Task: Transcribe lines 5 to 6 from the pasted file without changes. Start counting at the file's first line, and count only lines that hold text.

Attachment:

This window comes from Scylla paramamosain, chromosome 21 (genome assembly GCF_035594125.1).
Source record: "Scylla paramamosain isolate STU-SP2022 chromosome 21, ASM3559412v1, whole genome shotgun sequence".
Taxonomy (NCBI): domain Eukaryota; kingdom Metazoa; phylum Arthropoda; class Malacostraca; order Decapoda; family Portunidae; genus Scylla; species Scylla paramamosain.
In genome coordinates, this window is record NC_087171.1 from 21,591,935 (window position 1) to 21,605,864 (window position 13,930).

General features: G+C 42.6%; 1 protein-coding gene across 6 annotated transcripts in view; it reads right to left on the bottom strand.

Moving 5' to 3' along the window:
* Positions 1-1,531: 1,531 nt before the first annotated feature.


General features: G+C 42.6%; 1 protein-coding gene across 6 annotated transcripts in view; it reads right to left on the bottom strand.

Moving 5' to 3' along the window: